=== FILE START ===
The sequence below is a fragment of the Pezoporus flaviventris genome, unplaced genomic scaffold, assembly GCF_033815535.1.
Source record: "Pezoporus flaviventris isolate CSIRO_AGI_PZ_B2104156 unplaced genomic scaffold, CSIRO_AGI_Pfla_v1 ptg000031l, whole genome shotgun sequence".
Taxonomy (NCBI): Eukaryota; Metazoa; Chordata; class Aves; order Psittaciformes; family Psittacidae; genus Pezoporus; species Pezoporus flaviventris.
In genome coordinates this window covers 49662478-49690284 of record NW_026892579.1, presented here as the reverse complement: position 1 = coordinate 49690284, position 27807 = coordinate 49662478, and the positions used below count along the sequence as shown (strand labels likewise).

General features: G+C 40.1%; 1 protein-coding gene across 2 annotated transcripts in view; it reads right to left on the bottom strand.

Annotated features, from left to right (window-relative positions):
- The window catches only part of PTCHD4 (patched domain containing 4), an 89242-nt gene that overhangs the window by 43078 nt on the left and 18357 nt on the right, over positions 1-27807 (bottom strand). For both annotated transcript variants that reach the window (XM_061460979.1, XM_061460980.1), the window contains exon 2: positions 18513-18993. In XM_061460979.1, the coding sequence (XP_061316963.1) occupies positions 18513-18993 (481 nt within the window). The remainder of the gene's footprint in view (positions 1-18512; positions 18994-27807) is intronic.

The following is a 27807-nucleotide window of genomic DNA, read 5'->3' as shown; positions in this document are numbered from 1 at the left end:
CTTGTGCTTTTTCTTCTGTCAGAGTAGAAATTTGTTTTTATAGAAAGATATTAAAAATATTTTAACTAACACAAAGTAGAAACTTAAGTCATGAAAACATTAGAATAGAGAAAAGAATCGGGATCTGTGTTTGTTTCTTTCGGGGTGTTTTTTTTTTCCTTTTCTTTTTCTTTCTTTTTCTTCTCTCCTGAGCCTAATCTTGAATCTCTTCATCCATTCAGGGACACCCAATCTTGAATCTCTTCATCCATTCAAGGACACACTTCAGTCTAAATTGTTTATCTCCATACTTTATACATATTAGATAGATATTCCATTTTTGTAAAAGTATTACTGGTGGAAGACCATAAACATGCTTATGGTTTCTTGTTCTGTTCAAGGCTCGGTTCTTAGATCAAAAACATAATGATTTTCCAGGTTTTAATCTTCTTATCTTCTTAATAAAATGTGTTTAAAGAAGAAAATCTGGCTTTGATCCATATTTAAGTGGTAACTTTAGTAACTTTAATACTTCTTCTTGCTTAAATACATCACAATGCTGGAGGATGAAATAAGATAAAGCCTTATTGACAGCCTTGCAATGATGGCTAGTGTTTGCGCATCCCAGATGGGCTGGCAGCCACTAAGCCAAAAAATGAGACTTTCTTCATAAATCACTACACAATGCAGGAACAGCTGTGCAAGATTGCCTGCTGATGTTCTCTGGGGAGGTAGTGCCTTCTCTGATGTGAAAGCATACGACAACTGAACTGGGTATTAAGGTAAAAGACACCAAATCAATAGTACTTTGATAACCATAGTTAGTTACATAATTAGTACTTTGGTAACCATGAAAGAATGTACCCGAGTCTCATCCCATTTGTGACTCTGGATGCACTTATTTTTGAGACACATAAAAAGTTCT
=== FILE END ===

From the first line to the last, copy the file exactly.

The sequence below is a fragment of the Pezoporus flaviventris genome, unplaced genomic scaffold, assembly GCF_033815535.1.
Source record: "Pezoporus flaviventris isolate CSIRO_AGI_PZ_B2104156 unplaced genomic scaffold, CSIRO_AGI_Pfla_v1 ptg000031l, whole genome shotgun sequence".
Taxonomy (NCBI): Eukaryota; Metazoa; Chordata; class Aves; order Psittaciformes; family Psittacidae; genus Pezoporus; species Pezoporus flaviventris.
In genome coordinates this window covers 49662478-49690284 of record NW_026892579.1, presented here as the reverse complement: position 1 = coordinate 49690284, position 27807 = coordinate 49662478, and the positions used below count along the sequence as shown (strand labels likewise).

General features: G+C 40.1%; 1 protein-coding gene across 2 annotated transcripts in view; it reads right to left on the bottom strand.

Annotated features, from left to right (window-relative positions):
- The window catches only part of PTCHD4 (patched domain containing 4), an 89242-nt gene that overhangs the window by 43078 nt on the left and 18357 nt on the right, over positions 1-27807 (bottom strand). For both annotated transcript variants that reach the window (XM_061460979.1, XM_061460980.1), the window contains exon 2: positions 18513-18993. In XM_061460979.1, the coding sequence (XP_061316963.1) occupies positions 18513-18993 (481 nt within the window). The remainder of the gene's footprint in view (positions 1-18512; positions 18994-27807) is intronic.

The following is a 27807-nucleotide window of genomic DNA, read 5'->3' as shown; positions in this document are numbered from 1 at the left end:
CTTGTGCTTTTTCTTCTGTCAGAGTAGAAATTTGTTTTTATAGAAAGATATTAAAAATATTTTAACTAACACAAAGTAGAAACTTAAGTCATGAAAACATTAGAATAGAGAAAAGAATCGGGATCTGTGTTTGTTTCTTTCGGGGTGTTTTTTTTTTCCTTTTCTTTTTCTTTCTTTTTCTTCTCTCCTGAGCCTAATCTTGAATCTCTTCATCCATTCAGGGACACCCAATCTTGAATCTCTTCATCCATTCAAGGACACACTTCAGTCTAAATTGTTTATCTCCATACTTTATACATATTAGATAGATATTCCATTTTTGTAAAAGTATTACTGGTGGAAGACCATAAACATGCTTATGGTTTCTTGTTCTGTTCAAGGCTCGGTTCTTAGATCAAAAACATAATGATTTTCCAGGTTTTAATCTTCTTATCTTCTTAATAAAATGTGTTTAAAGAAGAAAATCTGGCTTTGATCCATATTTAAGTGGTAACTTTAGTAACTTTAATACTTCTTCTTGCTTAAATACATCACAATGCTGGAGGATGAAATAAGATAAAGCCTTATTGACAGCCTTGCAATGATGGCTAGTGTTTGCGCATCCCAGATGGGCTGGCAGCCACTAAGCCAAAAAATGAGACTTTCTTCATAAATCACTACACAATGCAGGAACAGCTGTGCAAGATTGCCTGCTGATGTTCTCTGGGGAGGTAGTGCCTTCTCTGATGTGAAAGCATACGACAACTGAACTGGGTATTAAGGTAAAAGACACCAAATCAATAGTACTTTGATAACCATAGTTAGTTACATAATTAGTACTTTGGTAACCATGAAAGAATGTACCCGAGTCTCATCCCATTTGTGACTCTGGATGCACTTATTTTTGAGACACATAAAAAGTTCT